Massachusetts Attorney General Maura Healey joined a coalition of six attorneys general and six cities in filing an amicus brief opposing HUD’s suspension of the 2015 Affirmatively Furthering Fair Housing Rule.
Under the Rule, localities receiving certain HUD funding were required to conduct and submit an "Assessment of Fair Housing" using a federally provided tool. The rationale behind the rule was to give communities an effective planning approach to "aid them in making meaningful actions to overcome historic patterns of segregation, promote fair housing choice, and foster inclusive communities that are free from discrimination."
On May 23, HUD indefinitely suspended the rule and withdrew the assessment tool. This latest rule change builds on a January 2018 notice that delayed the submission deadline for an estimated 856 localities, and drew a lawsuit from the National Fair Housing Alliance and the State of New York.
Attorney General Healey posted on Twitter, “When people have access to safe, affordable housing, families are healthier and children do better in school. We joined our colleagues to fight back against an attempt by the Trump Administration to rollback a basic civil right – equal access to housing.”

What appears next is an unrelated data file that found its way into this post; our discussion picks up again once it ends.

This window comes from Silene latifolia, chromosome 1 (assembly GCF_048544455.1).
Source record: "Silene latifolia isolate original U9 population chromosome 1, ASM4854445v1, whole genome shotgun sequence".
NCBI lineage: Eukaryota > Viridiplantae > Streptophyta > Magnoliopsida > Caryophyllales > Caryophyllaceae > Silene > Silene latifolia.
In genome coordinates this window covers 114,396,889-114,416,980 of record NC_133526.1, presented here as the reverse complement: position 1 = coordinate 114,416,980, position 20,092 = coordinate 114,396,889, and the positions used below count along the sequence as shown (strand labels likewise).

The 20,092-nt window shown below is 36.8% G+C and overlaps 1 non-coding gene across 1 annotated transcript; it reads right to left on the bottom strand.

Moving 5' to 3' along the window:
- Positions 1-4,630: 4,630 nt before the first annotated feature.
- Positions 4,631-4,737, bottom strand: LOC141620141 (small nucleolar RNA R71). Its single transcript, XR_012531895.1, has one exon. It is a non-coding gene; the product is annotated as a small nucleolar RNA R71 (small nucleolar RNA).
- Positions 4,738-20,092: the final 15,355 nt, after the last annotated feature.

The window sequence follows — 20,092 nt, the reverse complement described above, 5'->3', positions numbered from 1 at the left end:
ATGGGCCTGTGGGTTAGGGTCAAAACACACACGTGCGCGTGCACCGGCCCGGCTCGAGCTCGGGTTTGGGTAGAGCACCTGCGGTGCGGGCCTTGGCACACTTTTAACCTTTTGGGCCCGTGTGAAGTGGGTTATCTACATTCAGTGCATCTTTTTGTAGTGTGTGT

In the short time the Rule has been in place, many states and cities have benefited from the higher quality data and assessment tools provided by HUD, the focus on community engagement, and the requirement that grantees develop goals to address barriers to fair housing. The brief highlights the City of Boston’s progress under the rule and cites a letter submitted to HUD by the Boston Tenant Coalition. The letter describes their joint efforts with the city, including 14 community meetings and over 2,500 responses to a housing survey.
Under the rule, approximately 35 Massachusetts localities were given submission deadlines. Prior to the January 2018 delay, Boston was granted an extension and Somerville was approved.
The brief was filed by Maryland Attorney General Brian Frosh. Joining Maryland and Massachusetts were the attorneys general of California, the District of Columbia, Virginia, and Washington; and the cities of Austin, TX; New Orleans, LA; Oakland, CA; Portland, OR; Seattle, WA; and Toledo, OH.